There are 2 definitions of patter in English:

patter1

Line breaks: pat¦ter
Pronunciation: /ˈpatə
 
/

verb

[no object]
  • 1Make a repeated light tapping sound: a flurry of rain pattered against the window
    More example sentences
    • The sound of rain pattering on the roof woke Miles up.
    • The sound of rain pattering on the pavement added to my feeling of hopelessness.
    • The sound of rain pattered above her, but her face was dry. ‘I must be inside,’ she thought.
    Synonyms
    pitter-patter, tap, drum, clatter, beat, pound, rattle, throb, pulsate, rat-a-tat, go pit-a-pat, pit-a-pat, clack, click-clack, thrum
    archaic bicker, clacket
  • 1.1 [no object, with adverbial of direction] Run with quick light steps: he quickly pattered down the stairs
    More example sentences
    • But I can't make myself pause and inhale the view today, instead I patter down the steps towards the rose gardens and another wedding.
    • Instead of her father's big booming steps, small feet pattered against the carpet.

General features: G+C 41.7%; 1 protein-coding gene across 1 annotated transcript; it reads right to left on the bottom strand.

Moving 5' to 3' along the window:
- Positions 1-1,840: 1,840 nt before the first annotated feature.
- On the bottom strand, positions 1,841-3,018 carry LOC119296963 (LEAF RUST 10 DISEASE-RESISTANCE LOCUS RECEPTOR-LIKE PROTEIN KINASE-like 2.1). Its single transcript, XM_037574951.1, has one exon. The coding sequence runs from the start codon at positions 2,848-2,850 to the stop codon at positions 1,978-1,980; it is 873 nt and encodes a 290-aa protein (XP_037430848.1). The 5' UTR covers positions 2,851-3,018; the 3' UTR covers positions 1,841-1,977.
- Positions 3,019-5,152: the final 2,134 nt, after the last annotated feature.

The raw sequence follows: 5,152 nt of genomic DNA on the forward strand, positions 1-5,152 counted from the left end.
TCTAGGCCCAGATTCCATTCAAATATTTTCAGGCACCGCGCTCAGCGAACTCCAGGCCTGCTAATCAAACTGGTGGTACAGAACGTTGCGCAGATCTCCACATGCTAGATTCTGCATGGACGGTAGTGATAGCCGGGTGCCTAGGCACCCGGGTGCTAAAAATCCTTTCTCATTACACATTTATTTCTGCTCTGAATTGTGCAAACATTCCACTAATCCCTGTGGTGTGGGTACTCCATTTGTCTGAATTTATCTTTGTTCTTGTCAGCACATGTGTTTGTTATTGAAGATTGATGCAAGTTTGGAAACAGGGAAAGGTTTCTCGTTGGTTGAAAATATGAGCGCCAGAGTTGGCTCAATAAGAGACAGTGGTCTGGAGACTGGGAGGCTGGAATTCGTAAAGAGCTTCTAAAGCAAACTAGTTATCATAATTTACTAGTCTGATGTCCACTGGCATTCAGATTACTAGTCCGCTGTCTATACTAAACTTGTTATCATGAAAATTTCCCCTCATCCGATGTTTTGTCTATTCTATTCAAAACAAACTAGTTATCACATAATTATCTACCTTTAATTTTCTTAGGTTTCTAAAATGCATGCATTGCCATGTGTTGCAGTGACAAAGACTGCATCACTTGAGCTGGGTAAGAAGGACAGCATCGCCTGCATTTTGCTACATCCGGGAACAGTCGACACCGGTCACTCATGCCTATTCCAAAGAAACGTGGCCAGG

• I ran to the stair chamber, listening to the footfalls of the figure come back down the stairs with another pair of feet pattering quickly behind.
    Synonyms
    scurry, scuttle, skip, trip, tiptoe, walk lightly, walk on tiptoe

noun

[in singular] Back to top  

Phrases

the patter of tiny feet

humorous Used in reference to the presence or imminent birth of a child: I had given up hope of hearing the patter of tiny feet
More example sentences
  • I can hear the patter of tiny feet in nine months time.
  • Writing in the New York Times, he speaks out for the silent minority of men who wait in hope for the patter of tiny feet.
  • His mum hopes to welcome the patter of tiny feet with the clicking of knitting needles.

Origin

early 17th century: frequentative of pat1.

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Word of the day skosh
Pronunciation: skəʊʃ
noun
a small amount; a little

There are 2 definitions of patter in English:

patter2

Line breaks: pat¦ter
Pronunciation: /ˈpatə
 
/

noun

[mass noun]

verb

[no object] Back to top  

Origin

late Middle English (as a verb in the sense 'recite (a prayer, charm, etc.) rapidly'): from paternoster. The noun dates from the mid 18th century.

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